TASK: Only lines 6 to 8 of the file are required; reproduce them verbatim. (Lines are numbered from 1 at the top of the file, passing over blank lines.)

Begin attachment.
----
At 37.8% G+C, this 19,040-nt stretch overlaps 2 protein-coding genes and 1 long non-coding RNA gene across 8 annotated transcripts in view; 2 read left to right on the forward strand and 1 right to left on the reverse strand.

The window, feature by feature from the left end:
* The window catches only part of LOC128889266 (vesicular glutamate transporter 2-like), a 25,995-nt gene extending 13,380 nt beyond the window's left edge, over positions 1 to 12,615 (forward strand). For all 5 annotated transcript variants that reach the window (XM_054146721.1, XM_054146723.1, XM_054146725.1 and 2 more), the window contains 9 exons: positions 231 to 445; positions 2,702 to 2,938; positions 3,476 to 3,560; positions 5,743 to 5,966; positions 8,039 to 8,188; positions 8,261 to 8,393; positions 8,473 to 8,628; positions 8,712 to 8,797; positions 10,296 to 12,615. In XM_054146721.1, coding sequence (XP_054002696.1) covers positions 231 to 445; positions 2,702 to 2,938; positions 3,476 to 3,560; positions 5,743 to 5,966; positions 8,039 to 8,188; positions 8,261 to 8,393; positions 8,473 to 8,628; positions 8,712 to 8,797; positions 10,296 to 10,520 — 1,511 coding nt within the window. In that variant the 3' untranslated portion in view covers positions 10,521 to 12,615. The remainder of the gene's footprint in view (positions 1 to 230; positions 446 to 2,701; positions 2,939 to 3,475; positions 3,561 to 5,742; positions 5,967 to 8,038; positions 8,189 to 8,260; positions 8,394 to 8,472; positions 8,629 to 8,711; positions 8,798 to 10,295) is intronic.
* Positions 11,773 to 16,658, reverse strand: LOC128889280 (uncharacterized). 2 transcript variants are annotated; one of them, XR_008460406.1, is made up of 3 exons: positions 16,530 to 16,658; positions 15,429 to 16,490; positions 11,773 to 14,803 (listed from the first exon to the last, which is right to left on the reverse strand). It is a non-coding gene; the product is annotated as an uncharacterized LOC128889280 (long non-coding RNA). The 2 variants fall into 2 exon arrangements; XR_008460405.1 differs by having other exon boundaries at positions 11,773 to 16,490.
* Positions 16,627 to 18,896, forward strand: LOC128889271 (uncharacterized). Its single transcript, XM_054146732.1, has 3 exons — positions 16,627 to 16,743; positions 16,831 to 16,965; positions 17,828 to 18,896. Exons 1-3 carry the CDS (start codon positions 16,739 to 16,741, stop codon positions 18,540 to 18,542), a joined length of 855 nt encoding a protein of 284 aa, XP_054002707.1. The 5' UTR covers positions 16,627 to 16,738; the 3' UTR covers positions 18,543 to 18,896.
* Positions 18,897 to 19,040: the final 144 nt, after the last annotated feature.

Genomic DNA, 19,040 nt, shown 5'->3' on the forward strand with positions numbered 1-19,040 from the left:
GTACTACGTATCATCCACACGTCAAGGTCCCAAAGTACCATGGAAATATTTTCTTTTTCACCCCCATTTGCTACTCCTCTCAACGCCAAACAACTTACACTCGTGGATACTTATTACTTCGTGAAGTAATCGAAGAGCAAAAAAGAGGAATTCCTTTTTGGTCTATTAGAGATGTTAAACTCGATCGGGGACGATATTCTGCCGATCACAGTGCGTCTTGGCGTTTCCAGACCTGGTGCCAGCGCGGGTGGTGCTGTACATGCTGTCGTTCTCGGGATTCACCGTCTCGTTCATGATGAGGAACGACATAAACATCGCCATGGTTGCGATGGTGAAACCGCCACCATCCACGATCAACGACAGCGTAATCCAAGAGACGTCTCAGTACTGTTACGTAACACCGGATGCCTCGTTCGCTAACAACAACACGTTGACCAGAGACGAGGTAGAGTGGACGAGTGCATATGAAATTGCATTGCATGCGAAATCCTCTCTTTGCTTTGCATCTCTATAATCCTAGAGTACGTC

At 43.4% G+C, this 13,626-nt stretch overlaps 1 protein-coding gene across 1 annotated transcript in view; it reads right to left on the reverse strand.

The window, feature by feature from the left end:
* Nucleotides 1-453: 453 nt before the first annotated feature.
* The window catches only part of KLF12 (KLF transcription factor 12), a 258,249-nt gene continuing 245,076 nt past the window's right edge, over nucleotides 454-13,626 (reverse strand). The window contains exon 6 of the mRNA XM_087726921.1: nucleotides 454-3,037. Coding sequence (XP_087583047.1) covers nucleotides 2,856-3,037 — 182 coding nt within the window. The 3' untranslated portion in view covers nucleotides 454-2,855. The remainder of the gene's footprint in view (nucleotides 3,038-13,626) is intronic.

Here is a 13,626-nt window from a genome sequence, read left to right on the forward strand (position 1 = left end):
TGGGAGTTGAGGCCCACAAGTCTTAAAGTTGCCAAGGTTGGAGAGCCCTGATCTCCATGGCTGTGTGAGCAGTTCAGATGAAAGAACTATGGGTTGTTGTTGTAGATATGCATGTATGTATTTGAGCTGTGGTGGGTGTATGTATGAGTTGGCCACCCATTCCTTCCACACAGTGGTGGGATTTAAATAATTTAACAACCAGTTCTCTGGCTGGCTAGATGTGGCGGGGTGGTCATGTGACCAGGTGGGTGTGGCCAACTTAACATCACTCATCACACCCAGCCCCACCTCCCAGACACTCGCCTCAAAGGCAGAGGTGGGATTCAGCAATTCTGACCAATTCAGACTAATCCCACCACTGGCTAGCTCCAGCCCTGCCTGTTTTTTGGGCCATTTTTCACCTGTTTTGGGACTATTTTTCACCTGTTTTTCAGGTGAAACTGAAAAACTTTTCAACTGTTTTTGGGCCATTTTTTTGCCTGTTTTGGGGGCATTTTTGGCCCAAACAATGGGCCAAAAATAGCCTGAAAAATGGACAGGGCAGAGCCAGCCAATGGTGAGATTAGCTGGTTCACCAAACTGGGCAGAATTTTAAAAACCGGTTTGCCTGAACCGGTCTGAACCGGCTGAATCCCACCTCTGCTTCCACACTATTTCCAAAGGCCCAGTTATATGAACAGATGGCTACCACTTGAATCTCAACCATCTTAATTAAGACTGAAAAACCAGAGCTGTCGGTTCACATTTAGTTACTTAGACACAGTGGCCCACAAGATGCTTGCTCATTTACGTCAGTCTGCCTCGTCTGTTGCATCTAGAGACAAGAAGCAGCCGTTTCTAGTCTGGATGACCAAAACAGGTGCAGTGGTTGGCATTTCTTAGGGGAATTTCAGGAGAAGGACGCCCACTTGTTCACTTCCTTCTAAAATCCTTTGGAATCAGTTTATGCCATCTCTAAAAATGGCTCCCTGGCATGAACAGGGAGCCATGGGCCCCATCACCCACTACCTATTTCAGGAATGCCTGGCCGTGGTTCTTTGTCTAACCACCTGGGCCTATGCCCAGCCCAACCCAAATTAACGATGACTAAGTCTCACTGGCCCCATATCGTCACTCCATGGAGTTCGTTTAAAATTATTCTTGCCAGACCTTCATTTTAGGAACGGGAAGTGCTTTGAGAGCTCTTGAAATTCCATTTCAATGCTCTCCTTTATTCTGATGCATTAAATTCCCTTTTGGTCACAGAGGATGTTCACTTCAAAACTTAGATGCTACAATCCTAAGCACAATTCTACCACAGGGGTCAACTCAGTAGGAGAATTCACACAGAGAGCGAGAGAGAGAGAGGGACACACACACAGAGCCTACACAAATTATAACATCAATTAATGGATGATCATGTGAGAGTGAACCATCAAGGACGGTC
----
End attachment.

* Positions 18,897 to 19,040: the final 144 nt, after the last annotated feature.

Genomic DNA, 19,040 nt, shown 5'->3' on the forward strand with positions numbered 1-19,040 from the left:
GTACTACGTATCATCCACACGTCAAGGTCCCAAAGTACCATGGAAATATTTTCTTTTTCACCCCCATTTGCTACTCCTCTCAACGCCAAACAACTTACACTCGTGGATACTTATTACTTCGTGAAGTAATCGAAGAGCAAAAAAGAGGAATTCCTTTTTGGTCTATTAGAGATGTTAAACTCGATCGGGGACGATATTCTGCCGATCACAGTGCGTCTTGGCGTTTCCAGACCTGGTGCCAGCGCGGGTGGTGCTGTACATGCTGTCGTTCTCGGGATTCACCGTCTCGTTCATGATGAGGAACGACATAAACATCGCCATGGTTGCGATGGTGAAACCGCCACCATCCACGATCAACGACAGCGTAATCCAAGAGACGTCTCAGTACTGTTACGTAACACCGGATGCCTCGTTCGCTAACAACAACACGTTGACCAGAGACGAGGTAGAGTGGACGAGTGCATATGAAATTGCATTGCATGCGAAATCCTCTCTTTGCTTTGCATCTCTATAATCCTAGAGTACGTC